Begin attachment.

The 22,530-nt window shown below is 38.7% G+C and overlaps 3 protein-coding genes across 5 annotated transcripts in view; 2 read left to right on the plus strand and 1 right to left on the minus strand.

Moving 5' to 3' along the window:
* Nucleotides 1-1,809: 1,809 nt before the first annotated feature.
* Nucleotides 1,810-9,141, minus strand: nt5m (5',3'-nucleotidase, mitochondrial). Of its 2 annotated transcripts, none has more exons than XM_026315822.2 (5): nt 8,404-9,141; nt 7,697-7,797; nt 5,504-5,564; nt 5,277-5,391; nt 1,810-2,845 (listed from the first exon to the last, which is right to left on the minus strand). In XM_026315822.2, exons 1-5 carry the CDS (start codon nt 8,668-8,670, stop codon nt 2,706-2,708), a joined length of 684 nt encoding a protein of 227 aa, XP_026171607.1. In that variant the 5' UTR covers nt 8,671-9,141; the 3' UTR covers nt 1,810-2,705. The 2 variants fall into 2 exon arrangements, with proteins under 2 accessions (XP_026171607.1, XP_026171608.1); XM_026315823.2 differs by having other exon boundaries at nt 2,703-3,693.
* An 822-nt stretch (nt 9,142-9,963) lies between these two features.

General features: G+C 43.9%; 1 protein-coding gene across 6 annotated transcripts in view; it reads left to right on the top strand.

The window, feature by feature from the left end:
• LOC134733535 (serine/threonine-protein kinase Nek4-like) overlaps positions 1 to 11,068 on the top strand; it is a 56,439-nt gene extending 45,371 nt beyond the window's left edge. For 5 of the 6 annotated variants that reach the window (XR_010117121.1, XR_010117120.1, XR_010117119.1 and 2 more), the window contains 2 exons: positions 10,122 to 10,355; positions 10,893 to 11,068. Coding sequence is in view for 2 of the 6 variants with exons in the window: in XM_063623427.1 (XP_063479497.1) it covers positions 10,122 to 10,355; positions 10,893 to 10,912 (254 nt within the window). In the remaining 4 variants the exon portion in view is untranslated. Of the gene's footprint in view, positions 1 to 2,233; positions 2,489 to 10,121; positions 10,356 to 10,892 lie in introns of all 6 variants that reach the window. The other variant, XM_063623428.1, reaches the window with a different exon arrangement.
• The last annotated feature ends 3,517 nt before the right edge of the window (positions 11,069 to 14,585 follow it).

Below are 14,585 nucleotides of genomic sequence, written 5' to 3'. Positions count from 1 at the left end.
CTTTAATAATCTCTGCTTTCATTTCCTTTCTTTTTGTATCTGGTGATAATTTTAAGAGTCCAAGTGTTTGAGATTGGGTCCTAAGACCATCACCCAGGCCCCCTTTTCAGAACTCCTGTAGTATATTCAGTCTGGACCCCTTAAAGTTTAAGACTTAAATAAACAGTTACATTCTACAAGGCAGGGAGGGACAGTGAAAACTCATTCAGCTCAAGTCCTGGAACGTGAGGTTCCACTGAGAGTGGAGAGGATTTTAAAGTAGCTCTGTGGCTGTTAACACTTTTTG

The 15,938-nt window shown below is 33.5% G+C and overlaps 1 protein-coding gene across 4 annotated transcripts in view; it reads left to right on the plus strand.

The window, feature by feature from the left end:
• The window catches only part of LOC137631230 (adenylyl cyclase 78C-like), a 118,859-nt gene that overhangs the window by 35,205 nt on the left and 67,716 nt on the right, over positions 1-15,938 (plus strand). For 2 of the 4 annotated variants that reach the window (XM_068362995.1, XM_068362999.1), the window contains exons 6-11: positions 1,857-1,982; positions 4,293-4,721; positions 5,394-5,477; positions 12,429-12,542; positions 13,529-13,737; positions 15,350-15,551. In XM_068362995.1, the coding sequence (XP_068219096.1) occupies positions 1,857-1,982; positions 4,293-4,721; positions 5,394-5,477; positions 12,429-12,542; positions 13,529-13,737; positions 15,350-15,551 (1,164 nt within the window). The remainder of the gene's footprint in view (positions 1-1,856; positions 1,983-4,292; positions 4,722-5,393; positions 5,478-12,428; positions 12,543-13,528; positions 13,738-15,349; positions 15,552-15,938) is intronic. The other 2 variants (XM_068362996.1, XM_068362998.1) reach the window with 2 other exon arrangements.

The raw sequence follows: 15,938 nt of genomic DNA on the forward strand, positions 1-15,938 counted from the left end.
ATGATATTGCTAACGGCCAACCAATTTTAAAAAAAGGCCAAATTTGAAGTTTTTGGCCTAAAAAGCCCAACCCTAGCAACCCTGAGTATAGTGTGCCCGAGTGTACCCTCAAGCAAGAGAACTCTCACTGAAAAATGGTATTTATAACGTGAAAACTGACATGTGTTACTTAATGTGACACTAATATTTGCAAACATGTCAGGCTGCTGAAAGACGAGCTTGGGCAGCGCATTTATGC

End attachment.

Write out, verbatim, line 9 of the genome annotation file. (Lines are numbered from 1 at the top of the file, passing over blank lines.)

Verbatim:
• The last annotated feature ends 3,517 nt before the right edge of the window (positions 11,069 to 14,585 follow it).